Category Archives: JLCU Community Impact

#JLCUIMPACTS: EMILY DUPUIS

harvestmarketpic(2)How did you get connected with Junior League?

I was approached because of my role as a dietitian of this store and being the community dietitian. My mission and role are to help people be as healthy as they possibly can and be included. I think just finding different outlets, friends, and people who are part of this community. When I first started here, I got as many contacts as I possibly could and sent out mass emails telling people ‘Hey I’m here. I’m a dietitian and if you need anything let me know!’ to make collaboration and relationships with the community because that’s really my goal. The first event I was contacted as a potential partner.

 

What specifically working with JL stuck out? What drew you to the Kids in the Kitchen program?

JL and Kids in the Kitchen’s whole goal from what I understand is to address child obesity and get kids exposed to healthier options, trying everything, making eating healthy fun and exciting and that’s what I’m all about. I think it’s great to be partnering with organizations that are so well embedded in the community already and that really drew me to that to because (JL) is a very organized organization that has been in the industry for a long time. That’s why I believe it would be a great collaboration for me.

 

Anything in the future you have in mind with JL? Any potential partnerships in the future?

I’m open to anything! I really am! As far as programs and things, I love what we do here to have people come interaction with different stations with snacks, apples, and fruits. I don’t know about bridging out with JL to offer something to women or mom specifically, but I do teach my own cooking classes. While JL is more geared towards kids, my classes are geared towards the parents and how to provide healthy choices and dealing with picky eaters. A lot things I get asked by moms is how to stay healthy, quick easy meals, meal prepping, and all that good stuff.

 

Any favorite recipes from the program?

It’s not a recipe but the last one we did was four different kinds of apples. It was really cool because we had different kinds of dipping sauces. The kids tried every single one of them and voted which of them were their favorite. We had it all on a board and drawn out. That was my favorite because it was watching the kids trying and experimenting. A lot of the parents saw their children eat everything and was surprised to find that that their kids liked it because they could never get their children to try anything. It was great for the kids be independent to try and vote for what they like. The parents were surprised by watching their kids try anything. They really enjoyed it and the parents returned to buy some more apples.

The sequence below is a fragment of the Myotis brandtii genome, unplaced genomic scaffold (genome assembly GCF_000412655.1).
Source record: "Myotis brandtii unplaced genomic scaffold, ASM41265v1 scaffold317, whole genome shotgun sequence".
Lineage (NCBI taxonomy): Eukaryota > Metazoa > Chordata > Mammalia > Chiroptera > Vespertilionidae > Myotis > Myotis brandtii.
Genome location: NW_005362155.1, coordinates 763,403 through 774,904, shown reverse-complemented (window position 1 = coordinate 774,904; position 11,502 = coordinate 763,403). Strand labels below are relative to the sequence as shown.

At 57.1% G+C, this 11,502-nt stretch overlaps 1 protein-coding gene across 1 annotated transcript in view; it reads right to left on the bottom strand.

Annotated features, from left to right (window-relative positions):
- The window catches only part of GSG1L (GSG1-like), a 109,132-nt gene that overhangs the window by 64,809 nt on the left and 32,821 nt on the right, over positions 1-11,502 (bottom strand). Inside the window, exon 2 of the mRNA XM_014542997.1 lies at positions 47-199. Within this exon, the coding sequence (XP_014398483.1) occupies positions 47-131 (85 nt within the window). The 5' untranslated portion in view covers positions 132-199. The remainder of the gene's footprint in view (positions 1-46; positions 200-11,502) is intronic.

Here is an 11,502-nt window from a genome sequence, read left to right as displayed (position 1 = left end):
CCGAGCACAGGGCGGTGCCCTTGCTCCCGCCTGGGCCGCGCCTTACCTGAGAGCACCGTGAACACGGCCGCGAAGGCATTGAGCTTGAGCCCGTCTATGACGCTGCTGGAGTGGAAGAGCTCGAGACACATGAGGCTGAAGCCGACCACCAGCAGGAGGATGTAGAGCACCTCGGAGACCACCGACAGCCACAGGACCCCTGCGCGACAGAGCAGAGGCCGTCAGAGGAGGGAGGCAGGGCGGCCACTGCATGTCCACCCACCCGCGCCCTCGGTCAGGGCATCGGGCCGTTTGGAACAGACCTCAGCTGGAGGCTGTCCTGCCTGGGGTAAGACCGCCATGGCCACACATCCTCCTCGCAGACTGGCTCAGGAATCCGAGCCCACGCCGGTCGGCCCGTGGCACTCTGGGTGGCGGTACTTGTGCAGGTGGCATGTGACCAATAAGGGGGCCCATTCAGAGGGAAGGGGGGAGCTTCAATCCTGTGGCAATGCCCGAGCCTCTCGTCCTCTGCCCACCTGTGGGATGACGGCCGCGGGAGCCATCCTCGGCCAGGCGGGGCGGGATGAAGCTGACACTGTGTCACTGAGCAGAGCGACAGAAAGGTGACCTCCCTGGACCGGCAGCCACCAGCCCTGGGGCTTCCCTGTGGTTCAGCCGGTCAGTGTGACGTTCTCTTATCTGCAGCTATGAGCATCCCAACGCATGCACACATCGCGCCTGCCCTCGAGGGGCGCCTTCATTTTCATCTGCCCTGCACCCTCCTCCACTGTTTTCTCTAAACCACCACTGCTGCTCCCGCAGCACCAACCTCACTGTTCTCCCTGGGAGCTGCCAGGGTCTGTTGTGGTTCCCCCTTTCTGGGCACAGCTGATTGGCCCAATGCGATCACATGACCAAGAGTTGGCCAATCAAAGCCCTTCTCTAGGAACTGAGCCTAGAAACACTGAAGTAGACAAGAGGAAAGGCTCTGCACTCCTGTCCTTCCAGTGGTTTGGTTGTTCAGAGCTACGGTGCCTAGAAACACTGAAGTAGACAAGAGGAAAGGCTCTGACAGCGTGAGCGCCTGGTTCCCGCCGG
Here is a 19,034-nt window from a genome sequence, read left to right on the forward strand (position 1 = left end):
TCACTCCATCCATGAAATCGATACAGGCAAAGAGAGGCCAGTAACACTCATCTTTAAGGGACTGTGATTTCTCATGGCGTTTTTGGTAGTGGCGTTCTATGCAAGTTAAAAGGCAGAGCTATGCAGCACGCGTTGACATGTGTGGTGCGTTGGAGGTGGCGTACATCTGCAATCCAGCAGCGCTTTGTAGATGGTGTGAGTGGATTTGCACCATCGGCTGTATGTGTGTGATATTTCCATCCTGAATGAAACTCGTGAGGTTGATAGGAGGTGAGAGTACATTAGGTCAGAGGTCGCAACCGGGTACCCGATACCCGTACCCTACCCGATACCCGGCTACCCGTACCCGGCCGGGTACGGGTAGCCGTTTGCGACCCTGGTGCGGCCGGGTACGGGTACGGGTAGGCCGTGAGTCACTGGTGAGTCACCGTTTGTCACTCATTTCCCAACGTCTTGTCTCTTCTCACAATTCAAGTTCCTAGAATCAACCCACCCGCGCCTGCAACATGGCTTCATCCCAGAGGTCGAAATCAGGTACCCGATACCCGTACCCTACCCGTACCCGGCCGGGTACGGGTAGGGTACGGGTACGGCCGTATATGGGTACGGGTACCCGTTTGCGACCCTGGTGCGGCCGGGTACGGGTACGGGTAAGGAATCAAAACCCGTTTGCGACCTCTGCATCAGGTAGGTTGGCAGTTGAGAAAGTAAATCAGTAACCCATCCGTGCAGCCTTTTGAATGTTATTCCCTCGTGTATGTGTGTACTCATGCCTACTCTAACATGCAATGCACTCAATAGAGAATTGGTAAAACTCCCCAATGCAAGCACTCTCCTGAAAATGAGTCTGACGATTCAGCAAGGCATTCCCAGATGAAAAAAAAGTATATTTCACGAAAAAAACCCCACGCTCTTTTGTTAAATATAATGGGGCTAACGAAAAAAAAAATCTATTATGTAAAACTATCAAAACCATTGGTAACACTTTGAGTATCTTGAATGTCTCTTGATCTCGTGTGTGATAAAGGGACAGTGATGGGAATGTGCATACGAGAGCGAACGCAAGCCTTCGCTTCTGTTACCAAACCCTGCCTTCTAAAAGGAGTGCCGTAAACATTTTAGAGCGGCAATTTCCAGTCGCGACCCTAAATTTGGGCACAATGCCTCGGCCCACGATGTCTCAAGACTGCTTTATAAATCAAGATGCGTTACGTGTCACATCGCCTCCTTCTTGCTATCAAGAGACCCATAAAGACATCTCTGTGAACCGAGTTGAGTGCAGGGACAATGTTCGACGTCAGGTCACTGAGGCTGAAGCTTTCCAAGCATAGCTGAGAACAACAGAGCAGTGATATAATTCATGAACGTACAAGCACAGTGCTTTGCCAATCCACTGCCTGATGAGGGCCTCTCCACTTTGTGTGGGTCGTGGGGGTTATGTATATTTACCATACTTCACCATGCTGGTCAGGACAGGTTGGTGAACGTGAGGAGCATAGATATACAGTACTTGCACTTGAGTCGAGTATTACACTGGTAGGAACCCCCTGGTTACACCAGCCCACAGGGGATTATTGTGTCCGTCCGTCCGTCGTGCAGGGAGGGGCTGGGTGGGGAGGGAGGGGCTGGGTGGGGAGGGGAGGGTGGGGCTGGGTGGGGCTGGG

When you do these workshops, are the parents just as engaged or are the kids more independent?

So we had different stations set up throughout. We had a big table where they could make their own trail mixes. I like to add whole grain cereal, popcorn, mini chocolate chips, dried fruit, and nuts. We really really encourage kids to do it by themselves. It depends on the parents and kids. We were there to help the kids rather than the parents, but it all depends because some kids are very shy and young so some parents may be more involved. The older kids are allowed to do be more independent because it was more for them to be comfortable to be around food and choosing what do they like.

 

Have any families brought knowledge taken from these classes back into their own kitchen at home?

I have some parents that are recurring customers and they continue to tell me how much they and the kids enjoy it. I like to think they kept something from these classes.

 

Some of these classes a geared towards low-income schools, any advice on ensuring affordable but also healthy meals?

My background in undergrad is human resources. We focused on accessibility and I think that is really important for everything because everybody has that in mind, but especially a common misconception of eating well is that it can be very expensive. Fruits and vegetable are the main focus. My plate guideline is to have half the plate fruits and vegetable. That is where I like to start people when I am recommending healthy eating practice. 90% of the people are not getting the recommended fruits and veggies. We’re really good at eating meat and really good at eating refined carbohydrates and sweets, but not so much whole grain, fruits, and veggies. Focusing that all forms of fruits and veggies are important meaning not only fresh but canned and frozen as well. There so much nutritional noise out there and misconceptions that canned food is bad for you. No, I rather you eat canned corn if that’s the only vegetable available. I really think educating all the different ways you can eat well: eating in season, looking for those deals, and not wasting food. Incorporating that knowledge and information is important to gauge parents. The recipes we give to kids are from thebetterhealthstore.org. They are very budget friendly.